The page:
I have represented employers in wrongful termination lawsuits for sixteen years and am frequently asked—typically while sitting in a mediator’s office—“How can I avoid this in the future?” While each situation is unique, companies that avoid lawsuits generally share a common trait: they have a detailed HR plan backed up by good supervisor training. The mistakes listed below can be avoided with a small investment into your company’s human resource practices and consultation with a qualified professional.

  1. Lack Of Honesty During The Termination

Terminating an employee is understandably difficult for all involved. Unfortunately, supervisors try to avoid controversy by providing vague, partially true or even false reasons for the termination when an honest and direct explanation is the best course. For example, when an employee is not performing to company standards or has a long history of being a “morale killer,” rather than just being honest that “your behavior / performance has a negative impact on our company and can no longer be tolerated,” the manager says “look, everybody here really likes you [when they don’t] and you do a great job [when he doesn’t]….and I would keep you if I could [no you wouldn’t], it’s just we have to make some budget cuts and need to let you go [not true, you are hiring someone for the same position next week].”

The supervisor in this instance was only trying to be nice, but this approach can backfire because being dishonest (even for good faith reasons) only generates suspicion regarding the “real reason” for the termination. Even worse, it allows your former employee’s new lawyer to claim the termination was based upon an illegal reason, such as gender, race, religion, etc.  The best practice is to train supervisors to be honest, direct and to the point when terminating an employee, keeping in mind the vast majority of employees are at-will and can be laid off for any reason, even an arbitrary reason—just not an illegal reason. Simply because a former employee doesn’t agree with your decision, or the reasons surrounding it, doesn’t mean you have violated the law.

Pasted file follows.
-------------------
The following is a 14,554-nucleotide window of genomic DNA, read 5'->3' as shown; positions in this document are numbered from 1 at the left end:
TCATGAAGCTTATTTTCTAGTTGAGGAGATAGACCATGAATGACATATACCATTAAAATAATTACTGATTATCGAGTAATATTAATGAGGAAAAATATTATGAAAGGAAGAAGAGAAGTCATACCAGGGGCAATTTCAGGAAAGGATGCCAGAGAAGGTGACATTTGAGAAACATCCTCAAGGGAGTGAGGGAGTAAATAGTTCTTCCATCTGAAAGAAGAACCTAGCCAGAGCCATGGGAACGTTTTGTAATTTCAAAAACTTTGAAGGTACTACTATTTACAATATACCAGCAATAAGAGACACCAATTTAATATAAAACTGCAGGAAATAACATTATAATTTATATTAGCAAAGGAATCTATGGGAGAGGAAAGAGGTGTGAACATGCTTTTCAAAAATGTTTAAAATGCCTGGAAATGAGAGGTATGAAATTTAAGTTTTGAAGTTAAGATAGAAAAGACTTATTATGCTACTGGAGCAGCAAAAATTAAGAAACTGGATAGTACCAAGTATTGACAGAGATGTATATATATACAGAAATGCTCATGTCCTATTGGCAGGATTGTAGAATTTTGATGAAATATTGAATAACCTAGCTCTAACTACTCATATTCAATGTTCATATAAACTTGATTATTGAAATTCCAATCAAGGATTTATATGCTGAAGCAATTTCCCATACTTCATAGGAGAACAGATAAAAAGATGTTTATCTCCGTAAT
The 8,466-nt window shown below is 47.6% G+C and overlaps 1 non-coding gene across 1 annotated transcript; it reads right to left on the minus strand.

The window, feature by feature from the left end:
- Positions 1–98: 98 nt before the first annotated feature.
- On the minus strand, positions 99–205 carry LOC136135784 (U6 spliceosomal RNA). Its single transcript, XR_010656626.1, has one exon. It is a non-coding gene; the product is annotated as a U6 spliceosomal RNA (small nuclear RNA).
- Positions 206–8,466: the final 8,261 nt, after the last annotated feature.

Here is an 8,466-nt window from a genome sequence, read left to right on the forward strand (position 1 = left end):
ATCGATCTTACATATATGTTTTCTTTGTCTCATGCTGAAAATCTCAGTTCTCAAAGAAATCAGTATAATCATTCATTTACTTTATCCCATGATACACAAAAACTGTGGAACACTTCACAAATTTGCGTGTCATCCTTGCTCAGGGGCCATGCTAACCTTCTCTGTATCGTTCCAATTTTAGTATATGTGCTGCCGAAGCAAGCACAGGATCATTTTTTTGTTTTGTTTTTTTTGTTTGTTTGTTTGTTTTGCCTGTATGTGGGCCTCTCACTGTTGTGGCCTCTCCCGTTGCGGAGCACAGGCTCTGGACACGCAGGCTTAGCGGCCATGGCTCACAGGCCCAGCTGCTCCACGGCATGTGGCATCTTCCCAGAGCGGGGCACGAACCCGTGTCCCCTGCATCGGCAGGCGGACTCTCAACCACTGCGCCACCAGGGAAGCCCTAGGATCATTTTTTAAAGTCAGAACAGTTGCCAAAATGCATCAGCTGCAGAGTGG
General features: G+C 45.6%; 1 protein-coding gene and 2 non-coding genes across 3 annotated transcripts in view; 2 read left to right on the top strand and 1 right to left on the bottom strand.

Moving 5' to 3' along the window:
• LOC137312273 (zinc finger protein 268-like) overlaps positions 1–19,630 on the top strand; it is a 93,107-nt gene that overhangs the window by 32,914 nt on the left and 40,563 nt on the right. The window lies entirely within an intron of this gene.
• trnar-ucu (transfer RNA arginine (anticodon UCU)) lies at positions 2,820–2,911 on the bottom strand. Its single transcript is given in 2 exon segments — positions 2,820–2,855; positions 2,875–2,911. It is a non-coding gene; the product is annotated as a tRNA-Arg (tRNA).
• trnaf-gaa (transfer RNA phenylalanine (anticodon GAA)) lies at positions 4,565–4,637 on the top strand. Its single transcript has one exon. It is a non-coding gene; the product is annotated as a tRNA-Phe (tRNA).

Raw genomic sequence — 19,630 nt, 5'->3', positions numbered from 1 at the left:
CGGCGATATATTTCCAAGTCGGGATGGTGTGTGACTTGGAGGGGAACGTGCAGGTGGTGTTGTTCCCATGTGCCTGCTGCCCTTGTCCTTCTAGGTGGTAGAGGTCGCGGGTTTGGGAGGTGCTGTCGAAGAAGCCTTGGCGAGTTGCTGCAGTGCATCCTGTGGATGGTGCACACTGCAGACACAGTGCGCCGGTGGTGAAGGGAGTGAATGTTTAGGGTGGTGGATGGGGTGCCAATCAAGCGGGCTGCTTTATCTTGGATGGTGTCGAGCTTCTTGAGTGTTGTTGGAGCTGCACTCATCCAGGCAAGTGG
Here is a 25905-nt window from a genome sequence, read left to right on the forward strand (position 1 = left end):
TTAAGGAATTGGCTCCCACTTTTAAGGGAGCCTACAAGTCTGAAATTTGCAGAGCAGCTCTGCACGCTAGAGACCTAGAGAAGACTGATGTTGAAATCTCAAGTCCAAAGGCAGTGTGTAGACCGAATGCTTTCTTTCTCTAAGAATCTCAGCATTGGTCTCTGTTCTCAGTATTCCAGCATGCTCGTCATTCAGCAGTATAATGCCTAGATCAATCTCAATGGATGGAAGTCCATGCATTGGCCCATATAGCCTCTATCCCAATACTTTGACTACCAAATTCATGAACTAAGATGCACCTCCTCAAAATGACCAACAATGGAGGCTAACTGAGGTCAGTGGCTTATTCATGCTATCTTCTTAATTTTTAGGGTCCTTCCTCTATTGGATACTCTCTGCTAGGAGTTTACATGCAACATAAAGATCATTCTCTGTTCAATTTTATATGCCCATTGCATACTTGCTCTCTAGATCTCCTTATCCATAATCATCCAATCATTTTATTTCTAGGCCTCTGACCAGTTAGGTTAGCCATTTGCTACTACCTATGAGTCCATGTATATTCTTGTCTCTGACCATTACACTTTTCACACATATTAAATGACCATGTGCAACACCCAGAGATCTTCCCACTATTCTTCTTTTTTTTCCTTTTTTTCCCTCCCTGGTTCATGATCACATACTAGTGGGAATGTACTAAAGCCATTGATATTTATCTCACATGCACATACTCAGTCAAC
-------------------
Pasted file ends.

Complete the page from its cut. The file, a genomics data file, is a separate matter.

1. Misuse Of The Employee Review

Typically, supervisors dislike the employee review process because it puts them in the difficult situation of criticizing people they see every day. As a result, they tend not to document the negative or they may even give artificially positive remarks for those employees not performing to company standards. This “ignore the negative / focus on the positive” approach may save hurt feelings in the short term, but can have harmful effects when a problem employee is ultimately terminated because the termination contradicts the “positive” reviews sitting in the personnel file. The best practice is to train your supervisors to document the positives and the negatives of employee performance—if an employee is not performing to standards, document the issue so that a potential future termination is understood in its full context.

  1. Quick Terminations

Before firing anyone it is critical for employers to conduct a thorough review of the employee’s personnel file and, at a minimum, understand the employee’s recent work history, including relationships with co-employees. Has the employee recently complained to anyone about alleged safety violations or wage practices? Has he recently come back from a protected leave of absence? This is critical information employers must consider before termination because these are the foundations of wrongful termination or retaliation lawsuits. Knowing this information up front will allow you to better manage a complex termination before mistakes are made. Doing the work upfront can save significant time and money later on.